The pluriannual programme for investment (PPI) identifies the investments needed to realise France's energy policy, looking at factors such as estimated growth in demand, competitiveness and security of supply. It also takes into account the European climate package and decisions resulting from the Grenelle de l'Environnement, a national summit to formulate environmental policy.
The PPI assumes that electricity demand in France will stabilise between now and 2020 as a result of measures initiated under Grenelle. Even so, it estimates that clean electricity output must grow by 120% if the country is to realise its target of meeting at least 23% of energy demand through renewables by 2020.
Wind power will provide the main growth driver, the PPI says, confirming the Grenelle objective of 19GW of onshore wind capacity and 6GW offshore by 2020. The previous PPI, in 2007, cited 13GW and 4GW, respectively, by 2010. Today France has under 5GW online, all onshore.
Nevertheless, the PPI notes that wind energy production has grown rapidly in France, from just 1TWh in 2005 to 5.6TWh in 2008. If it continues to grow as expected, the PPI estimates the cost of building new plants will drop by 25% between 2012 and 2020.
At the same time, however, development must meet the high environmental standards imposed by Grenelle. To ensure this, the regional climate, air and energy plans introduced by Grenelle will be key in identifying where turbines can be built, the PPI asserts.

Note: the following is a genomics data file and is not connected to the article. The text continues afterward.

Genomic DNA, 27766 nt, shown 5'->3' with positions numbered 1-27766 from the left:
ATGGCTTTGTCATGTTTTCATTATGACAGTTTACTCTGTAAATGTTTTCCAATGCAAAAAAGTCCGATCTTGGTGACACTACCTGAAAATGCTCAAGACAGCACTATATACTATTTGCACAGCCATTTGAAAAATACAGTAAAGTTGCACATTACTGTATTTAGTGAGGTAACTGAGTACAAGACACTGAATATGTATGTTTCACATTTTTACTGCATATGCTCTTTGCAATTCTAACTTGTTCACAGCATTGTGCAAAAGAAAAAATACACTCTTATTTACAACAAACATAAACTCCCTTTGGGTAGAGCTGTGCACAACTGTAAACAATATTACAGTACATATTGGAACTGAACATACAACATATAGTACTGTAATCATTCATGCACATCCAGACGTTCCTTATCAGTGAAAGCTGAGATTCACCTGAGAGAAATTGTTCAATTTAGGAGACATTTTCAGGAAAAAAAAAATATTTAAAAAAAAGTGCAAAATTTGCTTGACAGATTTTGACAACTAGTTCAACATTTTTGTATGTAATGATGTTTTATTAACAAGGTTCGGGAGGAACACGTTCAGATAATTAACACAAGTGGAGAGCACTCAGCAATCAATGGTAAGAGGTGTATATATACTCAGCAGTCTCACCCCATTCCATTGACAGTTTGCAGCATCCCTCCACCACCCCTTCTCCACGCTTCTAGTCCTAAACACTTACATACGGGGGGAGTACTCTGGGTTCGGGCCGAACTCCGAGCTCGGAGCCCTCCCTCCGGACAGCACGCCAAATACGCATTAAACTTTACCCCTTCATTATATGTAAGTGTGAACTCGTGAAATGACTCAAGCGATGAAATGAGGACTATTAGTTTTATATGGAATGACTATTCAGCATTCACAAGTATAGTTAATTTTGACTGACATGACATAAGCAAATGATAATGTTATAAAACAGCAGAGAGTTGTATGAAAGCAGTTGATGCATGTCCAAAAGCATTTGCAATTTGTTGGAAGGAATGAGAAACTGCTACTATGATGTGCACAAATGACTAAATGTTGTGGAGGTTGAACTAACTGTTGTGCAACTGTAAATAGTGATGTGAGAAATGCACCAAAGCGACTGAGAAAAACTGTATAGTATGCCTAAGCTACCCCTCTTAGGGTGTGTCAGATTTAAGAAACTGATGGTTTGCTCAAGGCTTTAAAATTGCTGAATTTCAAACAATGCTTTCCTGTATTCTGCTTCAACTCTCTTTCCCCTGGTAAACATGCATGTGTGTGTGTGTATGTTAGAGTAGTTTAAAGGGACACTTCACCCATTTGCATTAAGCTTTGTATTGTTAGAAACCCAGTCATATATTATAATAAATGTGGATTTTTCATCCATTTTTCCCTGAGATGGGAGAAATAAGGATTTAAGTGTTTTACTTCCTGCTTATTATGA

While green electricity generation grows, carbon emissions from thermal power plants will have to be slashed by two-thirds by 2020. This will be achieved by closing more than half of France's coal-fired plants by 2015 and replacing them with cleaner gas-fired units. No new coal-fired stations will be authorised without a fully functioning carbon capture and storage chain in place.
Because there are so many unknowns, however, such as how quickly the Grenelle measures can be put in place and how long France's nuclear power stations can continue working, the PPI builds in a significant margin of error to ensure security of supply. The need for this margin, it argues, justifies the two new nuclear reactors currently being built in France and means the need for future reactors cannot be ruled out.
Finally, the PPI turns its attention to the grid. The interconnections with Spain and Italy must be strengthened, it says. On a domestic level, the two main weak points are Brittany and the south-east region of Provence-Alpes-Cotes-d'Azur (Paca). While it is urgent to curb demand in both, Brittany needs new capacity and the grid in Paca needs attention.